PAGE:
The greatest challenge suggested by the Denmark’s reform is political impacts on public service broadcasting. The current Danish government is a right-wing coalition government of the Denmark’s Liberal Party, Conservative People’s Party, and the Liberal Alliance, and non-cabinet alliance is necessary for the ruling coalition to realise their policies. Under such political circumstances, public service broadcasters’ funding and scope of services will become more likely to be used as a tool for political negotiation. In proposing the new media policy agreement, the government showed how they perceived the present media situations: “new media are constantly emerging, the media are becoming more influential to people, and people are becoming more influential to the media through their consumption and practice” although such media situation is common in many European countries. In addition to this, since DR is the largest media organization in the country, commercial media organizations have been appealing to the government, claiming that “the public service broadcaster DR has become so powerful that it is distorting the free activities of commercial operators.” The outcry came especially from the press circle that is facing severe financial difficulties. Such criticism over “public service broadcasters’ undermining private sectors” has been seen in other countries. However, in Denmark, although the public had not clearly said “no” to DR, the government showed its stance to narrow DR’s scope of service and remit in the new media policy agreement, which suggests the existence of behind-the-scene political negotiations.

 These impacts seem to be already occurring. The new public service contract stipulates one of the objectives of DR as “to provide programmes and content that clearly show that Danish society has its roots in Christianity.” This objective was inserted during the few months before the signing of the public service contract although it had not been included in the government’s media policy agreement. Meanwhile, an objective stated in the public service contract for 2015 to 2018 that DR must contribute to “the promotion of integration in Danish society” was cut from the new contract. In addition to this, in terms of DR’s internet services, the agreement requires DR to reduce its output of news by stipulating “DR can provide bulletins with text but must refrain from providing long, in-depth articles.”9)

5. Opaque future ahead of public service broadcasting

 In the Nordic area, Finland abolished its licence fee and introduced the public service broadcasting tax called the “Yle tax” in 2013, and Denmark and Sweden made a decision to change their funding systems in 2018, with Norway considering to scrap its current licence fee to replace it with the “media fee” which will be charged for everyone regardless of the possession of a television set. Fortunately, for the moment, it seems Norway will not make the same choice as Denmark did. The media market size in the Nordic area is small, and there are not many domestic commercial media companies that can compete with public service broadcasters. Besides, since broadcasts use each country’s own language(s), public service broadcasters enjoy relatively large audience shares in the television market. However, there is a large gap between the youth and the elderly regarding how to access news and information, with YouTube and Facebook used as a news and information source among young people. Behind the Danish government’s request for DR to focus on providing public services is the fact that DR is expected to play a role to protect young people from fake news on the internet by providing news and documentaries for young viewers on its online platform DRTV. Meanwhile, in the field of entertainment, new media players such as Netflix and Amazon as well as conventional content providers such and HBO and Disney offer paid-for VOD services online for global users, which are growing not only in the Nordic area but also across Europe. Backed by ample funds, these players are increasing the production of their own original content and expanding their scope of activities, ranging from co-productions with production companies around the world to acquisitions of such companies. In Denmark, DR’s Head of Drama section left the broadcaster and established a drama and film production company, venturing into co-productions and other businesses with overseas media partners.10) While these developments are underway in the media industry, the Danish government seems to be placing a heavy emphasis on the consideration to the domestic competition between DR and commercial media operators and not discussing the role of DR in the context of how to compete with international media players.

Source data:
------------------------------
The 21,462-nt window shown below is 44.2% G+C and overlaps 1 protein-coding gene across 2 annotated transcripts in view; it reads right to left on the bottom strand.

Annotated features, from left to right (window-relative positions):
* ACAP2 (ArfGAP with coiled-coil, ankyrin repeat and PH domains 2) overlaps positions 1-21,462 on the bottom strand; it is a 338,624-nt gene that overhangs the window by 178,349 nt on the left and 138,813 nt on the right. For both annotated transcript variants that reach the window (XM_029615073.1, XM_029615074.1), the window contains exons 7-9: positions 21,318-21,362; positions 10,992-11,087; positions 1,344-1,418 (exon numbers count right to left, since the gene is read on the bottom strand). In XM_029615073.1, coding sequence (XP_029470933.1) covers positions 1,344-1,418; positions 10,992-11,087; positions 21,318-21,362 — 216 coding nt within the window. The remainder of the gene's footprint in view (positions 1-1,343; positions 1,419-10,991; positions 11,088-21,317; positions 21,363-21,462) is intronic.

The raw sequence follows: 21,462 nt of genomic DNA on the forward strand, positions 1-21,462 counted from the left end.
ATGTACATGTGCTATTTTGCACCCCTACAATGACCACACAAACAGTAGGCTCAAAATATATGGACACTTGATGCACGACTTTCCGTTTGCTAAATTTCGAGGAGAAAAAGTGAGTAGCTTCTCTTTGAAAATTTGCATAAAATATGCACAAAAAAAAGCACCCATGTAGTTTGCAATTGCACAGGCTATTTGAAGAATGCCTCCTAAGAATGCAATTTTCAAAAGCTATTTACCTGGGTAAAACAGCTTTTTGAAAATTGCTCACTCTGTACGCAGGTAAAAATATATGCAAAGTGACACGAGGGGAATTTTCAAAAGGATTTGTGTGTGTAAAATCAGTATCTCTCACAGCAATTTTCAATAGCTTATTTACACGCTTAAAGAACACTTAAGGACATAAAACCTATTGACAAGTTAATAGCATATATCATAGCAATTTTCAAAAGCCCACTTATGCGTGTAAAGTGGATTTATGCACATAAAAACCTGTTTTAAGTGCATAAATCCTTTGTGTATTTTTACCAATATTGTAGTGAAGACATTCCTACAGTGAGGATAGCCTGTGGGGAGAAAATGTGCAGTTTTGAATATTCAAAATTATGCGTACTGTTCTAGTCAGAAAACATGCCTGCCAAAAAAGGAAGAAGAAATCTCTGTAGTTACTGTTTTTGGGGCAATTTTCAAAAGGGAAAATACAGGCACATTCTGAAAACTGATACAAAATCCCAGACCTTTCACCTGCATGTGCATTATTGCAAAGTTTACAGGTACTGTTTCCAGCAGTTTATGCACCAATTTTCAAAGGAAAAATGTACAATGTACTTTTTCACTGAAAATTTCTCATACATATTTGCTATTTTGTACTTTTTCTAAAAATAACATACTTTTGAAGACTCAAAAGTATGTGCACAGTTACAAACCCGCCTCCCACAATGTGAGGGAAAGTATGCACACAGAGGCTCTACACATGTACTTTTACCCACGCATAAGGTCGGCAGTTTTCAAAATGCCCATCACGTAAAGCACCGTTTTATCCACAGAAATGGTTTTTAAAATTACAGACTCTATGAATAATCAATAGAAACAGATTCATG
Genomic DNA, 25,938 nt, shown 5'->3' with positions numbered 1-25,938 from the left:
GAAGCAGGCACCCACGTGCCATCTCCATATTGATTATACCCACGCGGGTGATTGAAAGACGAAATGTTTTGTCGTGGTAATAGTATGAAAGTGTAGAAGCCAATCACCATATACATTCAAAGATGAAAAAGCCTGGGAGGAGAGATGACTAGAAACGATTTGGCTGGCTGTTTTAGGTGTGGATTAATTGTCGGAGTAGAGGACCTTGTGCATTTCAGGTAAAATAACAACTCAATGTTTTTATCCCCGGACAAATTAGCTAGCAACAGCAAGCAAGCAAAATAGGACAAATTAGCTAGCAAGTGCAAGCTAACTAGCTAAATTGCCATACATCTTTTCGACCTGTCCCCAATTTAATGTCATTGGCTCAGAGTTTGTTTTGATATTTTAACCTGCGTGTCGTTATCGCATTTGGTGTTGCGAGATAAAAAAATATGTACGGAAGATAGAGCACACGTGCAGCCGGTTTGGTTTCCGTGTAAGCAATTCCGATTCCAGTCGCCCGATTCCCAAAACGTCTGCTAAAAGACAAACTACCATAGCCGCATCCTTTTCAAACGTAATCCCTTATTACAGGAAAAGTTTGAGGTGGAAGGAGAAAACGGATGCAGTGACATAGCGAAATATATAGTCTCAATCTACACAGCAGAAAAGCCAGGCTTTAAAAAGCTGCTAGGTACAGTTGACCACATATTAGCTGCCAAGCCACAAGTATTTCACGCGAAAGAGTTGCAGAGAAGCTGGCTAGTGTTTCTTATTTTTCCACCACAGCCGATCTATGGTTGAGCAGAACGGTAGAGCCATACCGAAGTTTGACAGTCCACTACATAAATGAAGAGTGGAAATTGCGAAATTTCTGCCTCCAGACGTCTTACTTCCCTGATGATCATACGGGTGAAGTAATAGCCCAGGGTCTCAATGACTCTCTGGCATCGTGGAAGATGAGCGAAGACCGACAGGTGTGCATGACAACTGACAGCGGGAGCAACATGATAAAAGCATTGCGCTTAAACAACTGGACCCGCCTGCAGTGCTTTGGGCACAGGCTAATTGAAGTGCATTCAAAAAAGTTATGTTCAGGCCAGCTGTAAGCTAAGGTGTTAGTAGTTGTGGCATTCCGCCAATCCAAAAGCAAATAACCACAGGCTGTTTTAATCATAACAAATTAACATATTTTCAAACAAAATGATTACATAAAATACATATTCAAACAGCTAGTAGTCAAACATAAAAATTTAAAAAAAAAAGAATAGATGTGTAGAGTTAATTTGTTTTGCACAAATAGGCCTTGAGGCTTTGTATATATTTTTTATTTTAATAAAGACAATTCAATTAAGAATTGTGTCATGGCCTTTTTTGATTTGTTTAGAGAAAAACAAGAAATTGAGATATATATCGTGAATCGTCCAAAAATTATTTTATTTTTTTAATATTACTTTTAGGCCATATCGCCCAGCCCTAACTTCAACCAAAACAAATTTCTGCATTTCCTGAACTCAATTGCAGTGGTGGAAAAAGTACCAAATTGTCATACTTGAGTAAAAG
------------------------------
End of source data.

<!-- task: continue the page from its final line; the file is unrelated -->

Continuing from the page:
The consumption patterns of news and entertainment programs are assumingly common not only to the countries mentioned in this paper but to a number of countries in the world. A series of licence fee system reforms have been done based on an assumption that public service broadcasters will be maintained, but the funds at their disposition has been reduced, and public service broadcasters themselves have become inclined to downscale their services in pursuit of business efficiency. Along with the digitalization of broadcasting, European public service broadcasters have launched various speciality channels dedicated to certain genres or target viewers, such as news or young generation, but Finland spearheaded to abolish its 24-hour news channel, and Denmark is planning to terminate three channels for young people, culture, and children to cope with the 20% budget cut. The BBC of the UK sustains the current licence fee system, but it has also terminated a television channel for the youth under the pressure of fund reduction. In addition to this, a concern over how to cope with global media players is looming as a major challenge for public service broadcasters.11)